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[uh b-jek-shuh n] /əbˈdʒɛk ʃən/
a reason or argument offered in disagreement, opposition, refusal, or disapproval.
the act of objecting.
a ground or cause for objecting.
a feeling of disapproval, dislike, or disagreement.
1350-1400; Middle English objeccioun (< Anglo-French) < Late Latin objectiōn- (stem of objectiō), equivalent to Latin object(us) (see object) + -iōn- -ion
Related forms
nonobjection, noun
preobjection, noun
superobjection, noun
4. complaint, protest, criticism. Unabridged
Based on the Random House Dictionary, © Random House, Inc. 2014.
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Examples for objections
  • The tower is already under construction, despite critics' objections that it is out of scale and visually intrusive.
  • Others have objections to photographs being made of certain individuals or groups.
  • They raise three major objections to the article's findings.
  • The complaints and objections, as usual, say a lot for you.
  • After much on this, he returns to the kinds-examining and dismissing objections to pastoral, elegy and what not.
  • The lady, not at all offended, replied with excellent arguments to all his objections.
  • Seriously, if you have some specific objections feel free to express them, if you can possibly contribute something of any value.
  • He was answering a lot of the usual objections, the bad evidence that the people present.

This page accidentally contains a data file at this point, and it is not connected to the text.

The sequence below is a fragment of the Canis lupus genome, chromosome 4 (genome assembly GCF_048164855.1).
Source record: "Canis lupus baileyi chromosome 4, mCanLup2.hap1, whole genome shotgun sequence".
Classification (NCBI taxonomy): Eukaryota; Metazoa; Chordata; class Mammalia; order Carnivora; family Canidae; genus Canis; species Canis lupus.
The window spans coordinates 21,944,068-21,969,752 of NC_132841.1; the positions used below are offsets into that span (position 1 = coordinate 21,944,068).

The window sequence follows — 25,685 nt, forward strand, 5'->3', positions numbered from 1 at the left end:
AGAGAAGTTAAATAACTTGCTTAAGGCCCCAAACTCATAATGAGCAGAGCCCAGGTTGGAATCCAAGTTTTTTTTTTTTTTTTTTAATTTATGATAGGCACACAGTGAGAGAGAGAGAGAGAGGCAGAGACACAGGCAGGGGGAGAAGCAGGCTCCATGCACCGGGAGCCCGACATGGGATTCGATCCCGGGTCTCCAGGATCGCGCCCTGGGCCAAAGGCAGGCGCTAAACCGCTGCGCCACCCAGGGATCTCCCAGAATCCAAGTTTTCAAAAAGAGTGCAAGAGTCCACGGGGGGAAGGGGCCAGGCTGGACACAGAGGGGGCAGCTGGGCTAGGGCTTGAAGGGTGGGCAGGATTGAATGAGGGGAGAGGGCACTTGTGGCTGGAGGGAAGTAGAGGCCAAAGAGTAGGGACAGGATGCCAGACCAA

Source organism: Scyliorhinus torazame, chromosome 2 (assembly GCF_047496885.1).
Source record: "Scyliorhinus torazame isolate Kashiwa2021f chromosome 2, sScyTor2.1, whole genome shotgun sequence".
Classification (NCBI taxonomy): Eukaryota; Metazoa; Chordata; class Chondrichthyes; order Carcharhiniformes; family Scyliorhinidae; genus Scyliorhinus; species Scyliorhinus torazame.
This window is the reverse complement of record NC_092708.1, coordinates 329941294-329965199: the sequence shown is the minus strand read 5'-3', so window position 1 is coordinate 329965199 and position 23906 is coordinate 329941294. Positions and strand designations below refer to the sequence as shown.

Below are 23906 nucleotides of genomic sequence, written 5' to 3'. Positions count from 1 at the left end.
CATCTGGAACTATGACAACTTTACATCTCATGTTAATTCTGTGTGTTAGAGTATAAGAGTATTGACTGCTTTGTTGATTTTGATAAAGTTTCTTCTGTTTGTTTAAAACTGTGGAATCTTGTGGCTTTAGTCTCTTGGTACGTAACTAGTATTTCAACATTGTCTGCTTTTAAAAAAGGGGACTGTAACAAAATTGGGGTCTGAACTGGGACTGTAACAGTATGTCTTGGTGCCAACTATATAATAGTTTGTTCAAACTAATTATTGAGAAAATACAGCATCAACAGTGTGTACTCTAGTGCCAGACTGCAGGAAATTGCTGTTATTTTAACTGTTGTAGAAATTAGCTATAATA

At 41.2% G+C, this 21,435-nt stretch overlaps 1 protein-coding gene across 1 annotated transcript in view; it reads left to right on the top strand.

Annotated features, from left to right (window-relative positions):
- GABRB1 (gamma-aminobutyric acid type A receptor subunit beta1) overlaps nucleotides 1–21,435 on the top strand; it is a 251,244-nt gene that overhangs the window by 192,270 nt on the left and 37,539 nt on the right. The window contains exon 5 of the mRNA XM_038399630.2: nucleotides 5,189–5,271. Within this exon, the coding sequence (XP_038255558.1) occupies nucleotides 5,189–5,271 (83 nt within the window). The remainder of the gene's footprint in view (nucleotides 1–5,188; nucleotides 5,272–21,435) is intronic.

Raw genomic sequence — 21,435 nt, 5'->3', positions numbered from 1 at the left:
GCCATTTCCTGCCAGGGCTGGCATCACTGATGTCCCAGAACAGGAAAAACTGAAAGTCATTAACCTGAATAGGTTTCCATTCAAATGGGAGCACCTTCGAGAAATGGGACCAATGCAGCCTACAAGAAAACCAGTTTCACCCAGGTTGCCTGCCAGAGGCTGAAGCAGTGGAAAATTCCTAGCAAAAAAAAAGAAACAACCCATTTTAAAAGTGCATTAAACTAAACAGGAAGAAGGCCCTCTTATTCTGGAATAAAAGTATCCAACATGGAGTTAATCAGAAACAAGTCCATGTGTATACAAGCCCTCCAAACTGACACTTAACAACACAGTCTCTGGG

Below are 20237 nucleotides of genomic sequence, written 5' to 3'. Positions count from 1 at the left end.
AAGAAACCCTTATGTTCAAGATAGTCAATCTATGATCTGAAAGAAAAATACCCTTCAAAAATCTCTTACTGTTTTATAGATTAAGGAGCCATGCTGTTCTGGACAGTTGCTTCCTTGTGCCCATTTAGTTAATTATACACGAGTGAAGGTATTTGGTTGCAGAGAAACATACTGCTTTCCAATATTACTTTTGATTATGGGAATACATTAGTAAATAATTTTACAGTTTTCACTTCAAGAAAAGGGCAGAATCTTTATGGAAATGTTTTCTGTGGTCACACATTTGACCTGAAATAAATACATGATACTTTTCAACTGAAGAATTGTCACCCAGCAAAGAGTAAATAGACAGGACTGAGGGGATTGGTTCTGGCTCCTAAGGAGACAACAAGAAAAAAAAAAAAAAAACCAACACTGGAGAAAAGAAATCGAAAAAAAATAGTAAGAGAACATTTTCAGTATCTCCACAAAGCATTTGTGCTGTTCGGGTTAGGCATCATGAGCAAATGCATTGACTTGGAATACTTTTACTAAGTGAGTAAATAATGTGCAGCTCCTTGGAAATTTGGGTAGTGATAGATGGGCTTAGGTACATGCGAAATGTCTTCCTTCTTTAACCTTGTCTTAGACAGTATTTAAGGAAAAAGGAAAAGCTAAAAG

• In fact the editors chose that header over my objections.
  • Despite all your objections, it is well established.
British Dictionary definitions for objections


an expression, statement, or feeling of opposition or dislike
a cause for such an expression, statement, or feeling
the act of objecting
Collins English Dictionary - Complete & Unabridged 2012 Digital Edition
© William Collins Sons & Co. Ltd. 1979, 1986 © HarperCollins
Publishers 1998, 2000, 2003, 2005, 2006, 2007, 2009, 2012
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Word Origin and History for objections
late 14c., from O.Fr. objection (12c.), from M.L. obiectionem (nom. obiectio), "a throwing or putting before," noun of action from L. obicere "to oppose" (see object (n.)).
Online Etymology Dictionary, © 2010 Douglas Harper
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Idioms and Phrases with objections
The American Heritage® Idioms Dictionary
Copyright © 2002, 2001, 1995 by Houghton Mifflin Company. Published by Houghton Mifflin Company.
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